Japan Stocks Join Global Selloff as Topix Slumps to January Lowby and
Mitsui OSK tumbled after Daiichi Chuo filed for bankrupcty
``Sentiment is bad," says Shinkin Asset's Tomomi Yamashita
A global equity selloff spread to Japan, sending the Topix index to its lowest close since January.
A gauge of shippers fell the most in almost two years, leading losses among the 33 Topix industry groups, as Mitsui OSK Lines Ltd. plunged after Daiichi Chuo KK said it filed for bankruptcy protection. Mitsui OSK is the largest shareholder in Daiichi Chuo, which was halted from trading. Kobe Steel Ltd. sank the most on the Nikkei 225 Stock Average after cutting its annual profit forecast by more than half amid slowing sales in China. Every company in the Nikkei 225 declined.
The Topix dropped 4.4 percent to 1,375.52 at the close in Tokyo, the lowest since Jan. 19, with about 31 shares falling for each that rose. The Nikkei 225 slid 4.1 percent to 16,930.84. The yen rose 0.4 percent to 119.47 per dollar after strengthening 0.6 percent on Monday as investors fled risky assets. The Standard & Poor’s 500 Index tumbled 2.6 percent to a one-month low as commodity companies retreated after weak economic data from China and biotechnology shares plunged.
“Volatility is here to stay for the short term,” Tim Schroeders, a portfolio manager who helps oversee about $1 billion in equities at Pengana Capital Ltd. in Melbourne, said by phone. “To blindly hope that the markets are going to go up any time soon in the absence of a foreseeable catalyst isn’t reasonable at this point.”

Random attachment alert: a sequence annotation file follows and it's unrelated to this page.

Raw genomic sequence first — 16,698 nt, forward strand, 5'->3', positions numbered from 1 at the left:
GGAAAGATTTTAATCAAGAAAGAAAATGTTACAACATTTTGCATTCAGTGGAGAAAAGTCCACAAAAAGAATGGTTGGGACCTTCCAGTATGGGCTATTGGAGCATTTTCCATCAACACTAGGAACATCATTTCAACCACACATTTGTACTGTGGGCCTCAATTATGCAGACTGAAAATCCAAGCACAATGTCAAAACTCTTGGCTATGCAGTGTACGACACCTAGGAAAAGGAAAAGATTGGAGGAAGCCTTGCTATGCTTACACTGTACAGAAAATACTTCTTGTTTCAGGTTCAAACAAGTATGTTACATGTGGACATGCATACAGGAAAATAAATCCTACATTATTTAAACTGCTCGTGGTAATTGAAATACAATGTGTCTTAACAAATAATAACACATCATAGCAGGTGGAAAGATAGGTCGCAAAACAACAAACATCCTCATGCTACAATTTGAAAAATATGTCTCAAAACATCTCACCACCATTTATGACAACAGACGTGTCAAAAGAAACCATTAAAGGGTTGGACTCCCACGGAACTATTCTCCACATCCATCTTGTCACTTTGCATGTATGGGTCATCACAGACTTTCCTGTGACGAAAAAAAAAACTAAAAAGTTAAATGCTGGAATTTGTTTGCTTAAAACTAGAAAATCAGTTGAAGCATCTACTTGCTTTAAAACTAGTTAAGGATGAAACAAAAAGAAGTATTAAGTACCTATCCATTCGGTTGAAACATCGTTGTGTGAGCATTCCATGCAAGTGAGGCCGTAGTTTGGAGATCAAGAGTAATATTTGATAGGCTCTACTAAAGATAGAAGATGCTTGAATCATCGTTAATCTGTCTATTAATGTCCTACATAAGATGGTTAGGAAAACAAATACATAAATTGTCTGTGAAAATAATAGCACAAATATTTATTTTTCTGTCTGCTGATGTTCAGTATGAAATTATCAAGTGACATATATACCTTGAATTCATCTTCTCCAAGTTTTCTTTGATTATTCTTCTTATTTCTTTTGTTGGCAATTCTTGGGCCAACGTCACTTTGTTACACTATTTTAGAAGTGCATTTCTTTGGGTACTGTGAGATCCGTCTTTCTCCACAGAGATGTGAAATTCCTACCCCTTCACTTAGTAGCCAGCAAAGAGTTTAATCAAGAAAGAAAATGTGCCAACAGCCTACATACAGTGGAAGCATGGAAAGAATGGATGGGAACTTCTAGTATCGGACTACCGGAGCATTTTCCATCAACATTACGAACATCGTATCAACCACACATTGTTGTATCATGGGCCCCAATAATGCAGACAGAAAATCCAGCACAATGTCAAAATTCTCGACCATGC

The Nikkei 225 is leading losses among developed-market benchmark indexes this month amid increasing concern that slowing economic growth in China will damp company profits in Japan. A gauge of industrial profits fell the most in at least four years, a report showed on Monday, ahead of manufacturing data this week that should provide further clues on the health of Asia’s largest economy.
E-mini futures on the S&P 500 slid 0.2 percent. A gauge of U.S biotechnology stocks tumbled 6 percent Monday after sinking into a bear market last week, while Valeant Pharmaceuticals International Inc. shares slumped the most in four years. Equity markets have been turbulent in recent weeks amid confusion over the Federal Reserve’s tightening policy.
“The slowdown in China is spreading to other Asian economies, Brazil and Australia, and weakness in emerging countries could echo throughout the overall world economy,” said Toshihiko Matsuno, chief strategist at SMBC Friend Securities Co. in Tokyo. “We still don’t know when market fears will end about China’s slowdown, and because of this investors are turning to cash and safe assets.”
Glencore Plc plunged 29 percent in Hong Kong Tuesday, after a record rout in London, on concern that the commodity trader and miner isn’t cutting its debt load quickly enough amid reduced demand for metals and mineral from China. A Topix gauge tracking Japanese trading houses sank 5.8 percent, while iron and steel producers dropped 6.1 percent.
The Topix Marine Transportation Index tumbled 6.4 percent, its steepest decline since October 2013. Mitsui OSK led the plunge with a 7.4 percent drop after Daiichi Chuo filed for bankruptcy protection in Tokyo with 120 billion yen ($1 billion) in liabilities. It will be delisted on Oct. 30, the Tokyo Stock Exchange said.
Kobe Steel tumbled 11 percent, its steepest decline since March 2011. The steelmaker said it now forecasts net income of 25 billion yen for the year to March 2016, 58 percent lower than its July outlook of 60 billion yen, citing falling sales at its construction machinery unit because of China’s slowing economy.
“It was said that second-half earnings would be good, but concern that it’s going to be bad is intensifying. We have to think about the downside risks,” said Tomomi Yamashita, a fund manager at Shinkin Asset Management Co. Ltd in Tokyo, which oversees 758 billion yen. “Sentiment is bad.”